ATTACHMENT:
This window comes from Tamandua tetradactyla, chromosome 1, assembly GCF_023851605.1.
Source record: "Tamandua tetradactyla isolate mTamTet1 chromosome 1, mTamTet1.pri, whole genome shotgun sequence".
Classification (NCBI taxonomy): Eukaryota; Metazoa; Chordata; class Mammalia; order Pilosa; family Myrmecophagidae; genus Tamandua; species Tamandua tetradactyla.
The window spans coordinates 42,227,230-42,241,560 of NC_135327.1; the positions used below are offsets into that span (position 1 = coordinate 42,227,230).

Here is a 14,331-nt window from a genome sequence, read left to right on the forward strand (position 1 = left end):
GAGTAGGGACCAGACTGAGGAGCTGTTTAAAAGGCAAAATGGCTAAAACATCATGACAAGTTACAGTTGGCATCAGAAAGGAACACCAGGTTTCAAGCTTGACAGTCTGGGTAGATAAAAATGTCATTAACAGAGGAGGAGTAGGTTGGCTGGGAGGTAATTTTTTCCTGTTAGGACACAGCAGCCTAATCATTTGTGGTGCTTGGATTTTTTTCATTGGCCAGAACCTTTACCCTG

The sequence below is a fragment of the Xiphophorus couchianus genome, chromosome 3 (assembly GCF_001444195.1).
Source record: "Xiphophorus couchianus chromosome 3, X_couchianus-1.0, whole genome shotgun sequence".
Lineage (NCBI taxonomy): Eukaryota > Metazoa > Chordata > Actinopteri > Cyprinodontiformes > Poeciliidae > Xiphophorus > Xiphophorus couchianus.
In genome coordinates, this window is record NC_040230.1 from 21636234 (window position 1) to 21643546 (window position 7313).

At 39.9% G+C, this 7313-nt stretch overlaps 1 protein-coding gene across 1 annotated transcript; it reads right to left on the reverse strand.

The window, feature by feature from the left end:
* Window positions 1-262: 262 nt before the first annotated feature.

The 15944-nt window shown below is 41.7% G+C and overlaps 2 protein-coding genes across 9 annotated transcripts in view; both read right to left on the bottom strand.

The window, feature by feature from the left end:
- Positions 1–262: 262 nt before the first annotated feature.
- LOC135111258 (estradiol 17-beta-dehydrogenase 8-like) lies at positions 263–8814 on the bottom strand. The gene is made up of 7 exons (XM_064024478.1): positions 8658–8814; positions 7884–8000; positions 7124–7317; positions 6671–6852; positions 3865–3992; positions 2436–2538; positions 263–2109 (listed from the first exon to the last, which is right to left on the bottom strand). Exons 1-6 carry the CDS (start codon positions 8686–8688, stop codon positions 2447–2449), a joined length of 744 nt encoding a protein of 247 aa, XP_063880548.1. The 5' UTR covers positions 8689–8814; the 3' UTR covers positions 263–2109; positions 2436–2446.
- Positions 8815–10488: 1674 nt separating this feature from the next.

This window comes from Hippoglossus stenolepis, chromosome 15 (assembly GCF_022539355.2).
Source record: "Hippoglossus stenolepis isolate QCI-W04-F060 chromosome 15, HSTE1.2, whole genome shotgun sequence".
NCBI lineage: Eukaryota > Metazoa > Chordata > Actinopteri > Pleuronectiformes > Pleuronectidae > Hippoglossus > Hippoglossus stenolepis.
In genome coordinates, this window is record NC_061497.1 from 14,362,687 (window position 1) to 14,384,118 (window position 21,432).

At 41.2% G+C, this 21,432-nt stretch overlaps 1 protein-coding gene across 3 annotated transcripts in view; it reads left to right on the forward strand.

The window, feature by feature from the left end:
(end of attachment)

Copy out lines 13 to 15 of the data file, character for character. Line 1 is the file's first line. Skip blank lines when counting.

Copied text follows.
* Window positions 1-262: 262 nt before the first annotated feature.

The 15944-nt window shown below is 41.7% G+C and overlaps 2 protein-coding genes across 9 annotated transcripts in view; both read right to left on the bottom strand.

The window, feature by feature from the left end: